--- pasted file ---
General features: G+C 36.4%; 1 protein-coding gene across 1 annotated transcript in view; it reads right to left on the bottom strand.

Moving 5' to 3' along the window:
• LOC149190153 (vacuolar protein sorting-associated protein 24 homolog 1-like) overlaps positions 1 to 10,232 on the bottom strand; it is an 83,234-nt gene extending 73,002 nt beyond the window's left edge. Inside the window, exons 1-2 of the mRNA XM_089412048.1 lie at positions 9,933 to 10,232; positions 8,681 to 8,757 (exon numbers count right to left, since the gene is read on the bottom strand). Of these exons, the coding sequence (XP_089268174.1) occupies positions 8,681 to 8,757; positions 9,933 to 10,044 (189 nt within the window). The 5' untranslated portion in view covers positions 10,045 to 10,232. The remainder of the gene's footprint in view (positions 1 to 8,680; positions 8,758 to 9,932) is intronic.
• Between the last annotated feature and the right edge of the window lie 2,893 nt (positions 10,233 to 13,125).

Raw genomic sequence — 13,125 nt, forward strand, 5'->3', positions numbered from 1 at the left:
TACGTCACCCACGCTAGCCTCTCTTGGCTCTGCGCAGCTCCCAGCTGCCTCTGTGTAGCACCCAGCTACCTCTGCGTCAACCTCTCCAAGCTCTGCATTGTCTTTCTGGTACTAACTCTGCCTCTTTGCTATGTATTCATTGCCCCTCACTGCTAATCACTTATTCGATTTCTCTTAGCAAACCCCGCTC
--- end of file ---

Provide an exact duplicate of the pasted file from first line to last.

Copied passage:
General features: G+C 36.4%; 1 protein-coding gene across 1 annotated transcript in view; it reads right to left on the bottom strand.

Moving 5' to 3' along the window:
• LOC149190153 (vacuolar protein sorting-associated protein 24 homolog 1-like) overlaps positions 1 to 10,232 on the bottom strand; it is an 83,234-nt gene extending 73,002 nt beyond the window's left edge. Inside the window, exons 1-2 of the mRNA XM_089412048.1 lie at positions 9,933 to 10,232; positions 8,681 to 8,757 (exon numbers count right to left, since the gene is read on the bottom strand). Of these exons, the coding sequence (XP_089268174.1) occupies positions 8,681 to 8,757; positions 9,933 to 10,044 (189 nt within the window). The 5' untranslated portion in view covers positions 10,045 to 10,232. The remainder of the gene's footprint in view (positions 1 to 8,680; positions 8,758 to 9,932) is intronic.
• Between the last annotated feature and the right edge of the window lie 2,893 nt (positions 10,233 to 13,125).

Raw genomic sequence — 13,125 nt, forward strand, 5'->3', positions numbered from 1 at the left:
TACGTCACCCACGCTAGCCTCTCTTGGCTCTGCGCAGCTCCCAGCTGCCTCTGTGTAGCACCCAGCTACCTCTGCGTCAACCTCTCCAAGCTCTGCATTGTCTTTCTGGTACTAACTCTGCCTCTTTGCTATGTATTCATTGCCCCTCACTGCTAATCACTTATTCGATTTCTCTTAGCAAACCCCGCTC